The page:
Soul Trials and Killing Characters, Maybe

Designing the soul trial and fleshing out a joke character

Writing type: On phone

Keith's Audio Commentary

Original Transcript:

All right, just wrapped up a close to 1,300 word writing session on a stormy, rainy morning over here and it was, it was good.

It was, it was smooth.

Most of the, for most of it, a lot of world building in this one because yesterday I said that I was going to lay out the parameters for these things that I call soul trials in Gates of Okinawa and I did just that today and I always used to have a really hard time with world building.

To be honest, it's still not one of my favorite activities when it comes to writing because it can get, it starts to get pretty dull if you do it in the wrong way, especially just writing it.

For me, it just gets so tedious just describing certain things and just, I think because there's, it lacks dynamism than just writing the story out when you've got all these events happening.

When you're having to find a way to, okay, how do I explain this in a way that's not too terribly boring, but it's important information for the reader to understand, especially since the last chapter was a pretty big mystery.

It opens a lot of loops as far as what's happening to Ethan, like why is he in this state?

What's going on?

Who is this mysterious figure that showed up?

And so we have to answer all those questions and you got to answer the mail, so to speak, in this chapter.

And so there was a lot of that, like describing who this guy is, sort of, still leaving it kind of mysterious, but he gives his name and then describing what's happening to

Ethan and then laying out the rules of this state, which I called the slight soul state.

I was happy with that name and just made it up, just didn't even, no research, just on the fly. I do this a lot.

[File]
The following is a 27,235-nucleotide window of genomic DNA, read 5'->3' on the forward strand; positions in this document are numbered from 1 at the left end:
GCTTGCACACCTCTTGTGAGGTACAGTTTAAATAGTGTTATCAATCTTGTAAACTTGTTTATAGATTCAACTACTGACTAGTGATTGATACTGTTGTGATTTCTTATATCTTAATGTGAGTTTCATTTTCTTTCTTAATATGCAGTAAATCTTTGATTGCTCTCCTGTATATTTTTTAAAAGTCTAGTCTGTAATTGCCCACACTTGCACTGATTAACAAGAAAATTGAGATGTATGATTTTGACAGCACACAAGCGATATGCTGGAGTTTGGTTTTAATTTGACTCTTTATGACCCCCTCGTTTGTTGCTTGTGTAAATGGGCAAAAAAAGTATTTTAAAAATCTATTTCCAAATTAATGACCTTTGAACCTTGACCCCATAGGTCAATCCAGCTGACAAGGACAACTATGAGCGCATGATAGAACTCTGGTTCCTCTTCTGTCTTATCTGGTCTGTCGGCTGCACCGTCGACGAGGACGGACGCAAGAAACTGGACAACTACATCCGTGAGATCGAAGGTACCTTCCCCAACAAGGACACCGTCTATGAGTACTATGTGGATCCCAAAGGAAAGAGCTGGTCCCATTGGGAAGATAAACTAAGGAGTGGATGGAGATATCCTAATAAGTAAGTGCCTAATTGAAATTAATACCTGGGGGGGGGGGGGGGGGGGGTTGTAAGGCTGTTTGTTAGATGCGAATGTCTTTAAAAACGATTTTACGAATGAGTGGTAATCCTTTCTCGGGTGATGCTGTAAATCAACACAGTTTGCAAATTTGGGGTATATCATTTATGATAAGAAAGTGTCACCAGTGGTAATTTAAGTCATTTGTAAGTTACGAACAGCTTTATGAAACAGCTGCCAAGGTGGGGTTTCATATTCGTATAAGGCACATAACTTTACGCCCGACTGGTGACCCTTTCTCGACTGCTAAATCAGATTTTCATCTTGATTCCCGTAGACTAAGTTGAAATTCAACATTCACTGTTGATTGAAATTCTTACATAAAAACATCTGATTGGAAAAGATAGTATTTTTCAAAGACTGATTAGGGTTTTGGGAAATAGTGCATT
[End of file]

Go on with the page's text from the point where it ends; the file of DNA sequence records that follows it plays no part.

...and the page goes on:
In fact, this is kind of part of my process of just creating in general.

I know I'm one of those guys that the longer I spend crunching on something, the probably worse it's going to turn out because it's just kind of diminishing returns after a while.

I'm not getting any new ideas if I just sit there.

So it's better for me to just go in and start writing and even if it's just putting a placeholder in and do that instead of just sitting there, just ruminating over and things like that.

But the chapter itself, I think it turned out well because it got to a part because all I had in my head was, we've got to explain all this world building shit.

And once I get through that, then there's going to be a conversation and it's basically going to be a brief mini backstory for Ethan.

And I'm glad I, at first I was like, oh shit, I put all these kids in here and now I got to deal with these kids.

What am I going to do with all these kids?

But I'm glad I did because they definitely add, I originally wrote this novel to be accessible for not just adults, but for mainly high school students.

I used to work at a high school and the high school that I feature in the book, I used to work there and yeah, I wanted something that, one, it's just always cool when your school is in a book or something.

It's never happened to me, but I think it would be cool if it was like, oh, that's my school. I know that school.

I don't do the whole making up, sometimes I'll make up locations, but I mean, no, I wanted to be grounded in this, in reality, but yeah, I wanted the high school kids, not just to be kind of this, this nameless group of heroes is kind of stand-ins, but I want them to have their own mini arcs and show them as second characters.

And Ethan is one of those characters that I didn't really think much about.

I just knew he was a Black kid.

He is kind of a jock type of dude.

He kind of likes to screw around.

Yeah, he's close to the comic relief character, but not over the top.